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Angela Bassett Is Officially One Of The Highest-Paid Black Women In TV History

Angela Bassett Is Officially One Of The Highest-Paid Black Women In TV History

She deserves every coin!

Angela Bassett is officially one of the highest-paid Black women in broadcast television history after her “9-1-1” salary raise, Shadow And Act reports. 

Bassett is a legendary actress with a career in film and television spanning more than 30 years. For the last three years, Bassett has starred in Fox’s hit show “9-1-1,” centered around the job of first responders. Creator Ryan Murphy crafted the project with Bassett specifically in mind, and she came on to help develop. Bassett now serves as the series lead, executive producer, and executive producer of the spinoff 9-1-1: Lone Star. Recently, the cast received pay raises, with Bassett now set to make more than $450,000 an episode next season, making history as one of the highest-paid Black women in television history.

In addition to her raise, Bassett’s fellow castmates have also received 25 percent raises, including Peter Krause, Jennifer Love Hewitt, Aisha Hinds, Kenneth Choi, Oliver Stark, Ryan Guzman, and Rockmond Dunbar. They are making at least $80,000 an episode, with Krause and Hewitt being the second-highest-paid after Bassett with around $300k per episode. Negotiations began after cast members noticed a bias in the pay increases. Stark was the only actor gaining a 130 percent increase in his episodic salary last year, while his non-white cast members only received a 25 percent overall raise during the same time. This season the show is being more transparent and fair in its compensation process.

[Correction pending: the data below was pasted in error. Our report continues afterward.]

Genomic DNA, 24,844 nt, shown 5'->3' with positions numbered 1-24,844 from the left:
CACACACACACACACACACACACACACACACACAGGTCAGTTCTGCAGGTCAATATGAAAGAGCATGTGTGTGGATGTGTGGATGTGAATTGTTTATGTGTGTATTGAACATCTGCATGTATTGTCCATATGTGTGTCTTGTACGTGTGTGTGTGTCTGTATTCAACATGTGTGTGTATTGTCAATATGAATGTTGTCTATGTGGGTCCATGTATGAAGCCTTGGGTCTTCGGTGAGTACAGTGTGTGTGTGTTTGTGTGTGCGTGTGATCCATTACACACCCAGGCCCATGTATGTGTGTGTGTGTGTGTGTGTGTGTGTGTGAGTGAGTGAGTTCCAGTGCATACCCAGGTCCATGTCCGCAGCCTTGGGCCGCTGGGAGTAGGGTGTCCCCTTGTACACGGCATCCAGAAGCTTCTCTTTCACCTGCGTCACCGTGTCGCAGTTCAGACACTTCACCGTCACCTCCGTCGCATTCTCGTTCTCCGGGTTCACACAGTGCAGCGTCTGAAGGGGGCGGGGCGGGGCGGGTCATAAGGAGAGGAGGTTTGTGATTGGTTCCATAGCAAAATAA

Bassett joins a list of Black actresses raking in their worth on television, including Scandal’s Kerry Washington, Grey’s Anatomy’s Chandra Wilson, and How To Get Away With Murder’s Viola Davis. 

The veteran actresses are setting a new norm for pay for Black women in Hollywood and shining a light on pay disparities, helping to push the conversation forward and demand pay equity for women of color. 

Congratulations, Ms.Bassett! Because of you, we can!

Photo Courtesy of FOX/Mathieu Young